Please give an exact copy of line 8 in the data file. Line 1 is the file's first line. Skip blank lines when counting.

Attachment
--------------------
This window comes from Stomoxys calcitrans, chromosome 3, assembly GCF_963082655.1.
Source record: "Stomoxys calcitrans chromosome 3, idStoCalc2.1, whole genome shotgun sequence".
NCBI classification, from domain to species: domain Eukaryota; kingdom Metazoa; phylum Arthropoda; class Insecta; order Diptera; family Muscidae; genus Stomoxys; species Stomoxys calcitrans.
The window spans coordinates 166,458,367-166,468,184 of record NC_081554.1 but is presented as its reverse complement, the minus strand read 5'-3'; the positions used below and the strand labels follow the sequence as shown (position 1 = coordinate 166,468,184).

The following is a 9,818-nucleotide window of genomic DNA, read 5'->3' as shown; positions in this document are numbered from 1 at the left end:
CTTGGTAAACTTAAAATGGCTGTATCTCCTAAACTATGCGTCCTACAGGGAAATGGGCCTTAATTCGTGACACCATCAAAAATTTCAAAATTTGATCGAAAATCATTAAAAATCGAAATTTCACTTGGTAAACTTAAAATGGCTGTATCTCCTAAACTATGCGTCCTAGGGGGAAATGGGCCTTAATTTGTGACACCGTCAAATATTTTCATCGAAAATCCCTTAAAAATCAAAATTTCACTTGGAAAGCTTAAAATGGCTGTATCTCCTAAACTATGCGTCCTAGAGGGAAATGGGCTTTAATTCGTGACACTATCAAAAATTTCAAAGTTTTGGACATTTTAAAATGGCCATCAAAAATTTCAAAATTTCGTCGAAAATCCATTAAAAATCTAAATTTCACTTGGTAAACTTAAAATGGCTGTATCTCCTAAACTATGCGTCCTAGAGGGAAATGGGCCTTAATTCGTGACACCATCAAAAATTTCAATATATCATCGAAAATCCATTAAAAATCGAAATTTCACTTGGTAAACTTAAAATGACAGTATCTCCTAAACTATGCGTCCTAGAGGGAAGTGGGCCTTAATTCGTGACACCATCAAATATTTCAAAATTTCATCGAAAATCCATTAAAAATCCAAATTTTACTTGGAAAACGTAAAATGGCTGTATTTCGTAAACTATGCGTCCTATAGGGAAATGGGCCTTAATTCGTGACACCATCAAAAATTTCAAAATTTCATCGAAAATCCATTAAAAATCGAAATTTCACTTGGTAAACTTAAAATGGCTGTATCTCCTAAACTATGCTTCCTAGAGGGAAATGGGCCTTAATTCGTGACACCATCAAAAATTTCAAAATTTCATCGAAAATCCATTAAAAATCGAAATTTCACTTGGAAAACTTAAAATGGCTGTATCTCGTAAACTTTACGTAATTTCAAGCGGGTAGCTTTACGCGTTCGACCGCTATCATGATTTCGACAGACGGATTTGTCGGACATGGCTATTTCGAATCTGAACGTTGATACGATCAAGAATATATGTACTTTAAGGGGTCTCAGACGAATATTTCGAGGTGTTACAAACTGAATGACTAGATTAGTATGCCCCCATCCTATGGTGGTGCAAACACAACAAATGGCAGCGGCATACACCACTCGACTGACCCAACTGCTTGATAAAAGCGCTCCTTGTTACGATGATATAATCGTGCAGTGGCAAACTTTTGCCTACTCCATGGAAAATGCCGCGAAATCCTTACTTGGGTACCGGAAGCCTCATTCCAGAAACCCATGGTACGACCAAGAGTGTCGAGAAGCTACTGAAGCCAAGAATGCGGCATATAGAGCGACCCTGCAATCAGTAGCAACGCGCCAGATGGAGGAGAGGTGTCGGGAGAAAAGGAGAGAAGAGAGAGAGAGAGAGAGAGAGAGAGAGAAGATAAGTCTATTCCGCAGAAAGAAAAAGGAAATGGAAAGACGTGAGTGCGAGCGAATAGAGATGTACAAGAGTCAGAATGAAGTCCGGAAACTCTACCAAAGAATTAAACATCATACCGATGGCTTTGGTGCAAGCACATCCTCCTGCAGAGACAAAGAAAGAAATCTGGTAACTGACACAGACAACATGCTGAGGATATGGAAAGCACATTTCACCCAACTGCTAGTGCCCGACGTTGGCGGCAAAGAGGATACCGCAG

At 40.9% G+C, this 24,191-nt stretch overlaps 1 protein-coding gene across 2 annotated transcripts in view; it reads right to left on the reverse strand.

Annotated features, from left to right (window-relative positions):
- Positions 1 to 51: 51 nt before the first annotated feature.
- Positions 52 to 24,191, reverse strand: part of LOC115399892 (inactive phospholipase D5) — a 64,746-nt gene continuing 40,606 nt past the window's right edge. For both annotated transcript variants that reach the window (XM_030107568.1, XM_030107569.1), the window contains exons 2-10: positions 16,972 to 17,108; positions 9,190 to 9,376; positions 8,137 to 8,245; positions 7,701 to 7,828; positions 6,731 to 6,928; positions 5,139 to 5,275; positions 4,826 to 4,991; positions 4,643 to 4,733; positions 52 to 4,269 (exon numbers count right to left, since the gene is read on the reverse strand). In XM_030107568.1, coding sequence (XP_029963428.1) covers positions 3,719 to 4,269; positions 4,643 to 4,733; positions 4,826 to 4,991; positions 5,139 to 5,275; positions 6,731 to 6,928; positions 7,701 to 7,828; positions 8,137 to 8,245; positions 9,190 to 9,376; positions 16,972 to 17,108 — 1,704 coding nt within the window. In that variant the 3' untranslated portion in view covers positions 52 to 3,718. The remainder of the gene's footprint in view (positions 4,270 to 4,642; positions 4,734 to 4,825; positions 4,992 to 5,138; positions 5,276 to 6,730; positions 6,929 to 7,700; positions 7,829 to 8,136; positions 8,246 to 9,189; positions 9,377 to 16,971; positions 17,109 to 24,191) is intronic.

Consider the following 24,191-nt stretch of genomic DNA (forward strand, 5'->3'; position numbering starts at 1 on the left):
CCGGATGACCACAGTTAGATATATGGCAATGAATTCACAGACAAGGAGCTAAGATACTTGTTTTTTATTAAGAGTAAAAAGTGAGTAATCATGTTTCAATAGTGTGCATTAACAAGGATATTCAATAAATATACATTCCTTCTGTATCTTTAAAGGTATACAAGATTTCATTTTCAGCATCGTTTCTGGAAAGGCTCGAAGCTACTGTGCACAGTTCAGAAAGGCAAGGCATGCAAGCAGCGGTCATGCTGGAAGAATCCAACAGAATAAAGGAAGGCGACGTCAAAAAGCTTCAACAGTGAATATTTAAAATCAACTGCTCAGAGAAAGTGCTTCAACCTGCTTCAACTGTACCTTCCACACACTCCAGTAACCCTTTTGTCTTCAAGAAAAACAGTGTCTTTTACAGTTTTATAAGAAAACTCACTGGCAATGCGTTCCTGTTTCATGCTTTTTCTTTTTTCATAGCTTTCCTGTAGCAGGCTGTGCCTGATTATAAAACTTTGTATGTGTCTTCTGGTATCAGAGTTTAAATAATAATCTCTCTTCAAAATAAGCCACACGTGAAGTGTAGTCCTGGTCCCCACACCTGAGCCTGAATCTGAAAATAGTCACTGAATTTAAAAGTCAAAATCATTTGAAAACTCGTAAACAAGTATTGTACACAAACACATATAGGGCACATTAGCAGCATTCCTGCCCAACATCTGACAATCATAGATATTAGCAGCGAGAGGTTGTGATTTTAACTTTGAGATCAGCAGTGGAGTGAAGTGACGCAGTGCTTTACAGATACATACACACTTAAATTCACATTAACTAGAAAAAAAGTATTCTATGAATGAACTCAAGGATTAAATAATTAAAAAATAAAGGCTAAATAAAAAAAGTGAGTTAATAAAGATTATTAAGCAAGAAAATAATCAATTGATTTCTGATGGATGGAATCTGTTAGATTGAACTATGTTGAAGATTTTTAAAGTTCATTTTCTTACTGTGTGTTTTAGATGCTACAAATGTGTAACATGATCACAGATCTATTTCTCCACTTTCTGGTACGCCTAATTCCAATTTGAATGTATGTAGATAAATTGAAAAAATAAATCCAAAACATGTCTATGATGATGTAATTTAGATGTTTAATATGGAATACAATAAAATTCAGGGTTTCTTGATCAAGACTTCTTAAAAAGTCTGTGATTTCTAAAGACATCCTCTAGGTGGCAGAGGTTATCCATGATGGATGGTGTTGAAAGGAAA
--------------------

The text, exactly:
Annotated features, from left to right (window-relative positions):